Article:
Aside from philosophy, is diet interlinked with behavior? Research into the impact of diet on mental conditioning and aggression unravels a role for both Omega-3 fatty acids and for the ratio of Omega-6 and Omega-3 Fatty acids. Both Omega-3 and Omega-6 are essential fatty acids (EFA). [They are also called PUFAs – polyunsaturated fatty acids]. EFAs are fatty acids that we must (why they are called, ‘essential’) incorporate into our diet since our bodies don’t make them in sufficient enough quantity. The research on fats is on-going and the debate goes back and forth on the importance or otherwise of different fatty acids to health and illness. There is accord, however, on the importance of EFAs (especially Omega-3) to the maintenance of cardiac, circulatory and neural equilibrium. Omega-3 (specifically, a type of Omega-3 called DHA) is concentrated in brain cells. Low levels of this fatty acid, in the body, are detrimental to the vitality of cell membranes. Imagine a cell as a circular or a rectangular structure; the cell membrane is its external limiting boundary. The vitality of the cell is obviously dependent on the integrity of the cell membrane. Omega-3 fatty acids (DHA especially) are an important component of cell membranes. Weak cell membranes cause cellular malfunctioning. This ultimately leads to the dysfunction of organs. In the brain, dysfunction manifests as behavioral change, mood disorders, aggression and violence.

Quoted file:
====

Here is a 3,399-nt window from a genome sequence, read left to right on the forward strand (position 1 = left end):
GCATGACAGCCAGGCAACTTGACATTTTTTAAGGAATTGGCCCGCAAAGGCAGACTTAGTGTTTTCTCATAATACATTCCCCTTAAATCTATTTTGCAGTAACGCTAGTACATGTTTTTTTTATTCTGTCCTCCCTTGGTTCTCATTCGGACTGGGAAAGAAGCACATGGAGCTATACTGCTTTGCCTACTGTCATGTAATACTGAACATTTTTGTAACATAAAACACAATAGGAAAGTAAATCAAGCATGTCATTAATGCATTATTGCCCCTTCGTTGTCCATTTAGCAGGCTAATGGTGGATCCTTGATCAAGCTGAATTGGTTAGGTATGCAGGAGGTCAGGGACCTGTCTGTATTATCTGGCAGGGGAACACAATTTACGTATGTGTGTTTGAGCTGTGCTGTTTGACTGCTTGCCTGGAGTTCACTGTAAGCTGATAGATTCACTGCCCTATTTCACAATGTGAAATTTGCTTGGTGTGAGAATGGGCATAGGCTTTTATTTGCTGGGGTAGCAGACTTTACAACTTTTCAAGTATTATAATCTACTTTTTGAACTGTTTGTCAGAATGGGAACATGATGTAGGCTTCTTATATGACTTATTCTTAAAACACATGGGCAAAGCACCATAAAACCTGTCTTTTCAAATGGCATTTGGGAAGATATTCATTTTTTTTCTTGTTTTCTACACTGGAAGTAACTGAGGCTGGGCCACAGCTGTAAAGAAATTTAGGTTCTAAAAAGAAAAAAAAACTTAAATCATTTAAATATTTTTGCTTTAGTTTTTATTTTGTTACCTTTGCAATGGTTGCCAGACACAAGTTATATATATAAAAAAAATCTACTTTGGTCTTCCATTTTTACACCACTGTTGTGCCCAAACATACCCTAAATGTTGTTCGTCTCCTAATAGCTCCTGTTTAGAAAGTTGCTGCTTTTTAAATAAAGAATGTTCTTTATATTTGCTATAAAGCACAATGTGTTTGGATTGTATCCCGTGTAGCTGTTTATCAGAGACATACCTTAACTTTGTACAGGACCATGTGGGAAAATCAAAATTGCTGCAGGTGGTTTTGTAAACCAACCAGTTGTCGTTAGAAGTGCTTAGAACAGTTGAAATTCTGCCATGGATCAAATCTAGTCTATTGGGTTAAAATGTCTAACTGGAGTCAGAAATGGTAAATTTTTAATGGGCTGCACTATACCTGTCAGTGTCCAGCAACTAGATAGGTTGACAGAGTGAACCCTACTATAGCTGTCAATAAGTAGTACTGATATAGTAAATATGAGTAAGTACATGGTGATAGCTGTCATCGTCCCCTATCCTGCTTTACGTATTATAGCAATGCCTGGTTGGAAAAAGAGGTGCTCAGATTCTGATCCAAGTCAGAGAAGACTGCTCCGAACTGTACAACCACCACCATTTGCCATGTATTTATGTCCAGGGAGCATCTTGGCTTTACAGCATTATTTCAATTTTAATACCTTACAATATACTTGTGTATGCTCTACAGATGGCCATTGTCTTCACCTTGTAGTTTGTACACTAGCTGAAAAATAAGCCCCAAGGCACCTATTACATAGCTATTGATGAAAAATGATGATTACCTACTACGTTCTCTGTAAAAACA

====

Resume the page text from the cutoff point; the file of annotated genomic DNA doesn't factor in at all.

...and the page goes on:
Note: [red arrows: ALA is convertible (but inefficiently) to DHA and EPA in the body]; [dark blues: DHA is the EFA of brain cell membranes. AA competes with DHA for the cell membranes but is toxic to the cell. This is why the ratio of the Omega-6 to Omega-3 is important; the ideal ratio should be 1:1. Modern lifestyle foods that are heavily processed have high Omega –6 counts and skew the balance. The natural food that closely approximates the 1:1 ratio is ghee (1.6:1).
Recent research has affirmed the influence of supplementation of prisoners’ diets (with multivitamins, minerals and essential fatty acids) on violence reduction. More than one-third of study subjects (in two large RCTs with good sample sizes) recorded a marked decrease in violent and aggressive behavior. Based on these findings, the American Psychiatry Association has recommended the addition of 1 gm. of EPA+DHA to the daily dietary intake of individuals with mood, impulse control and psychotic disorders. A more rigorously designed trial, on these same lines but with the addition of blood chemistry and detailed psychometrics is currently under way on more than 1000 prisoners in three UK prisons to confirm definitively the nutritional link to violence.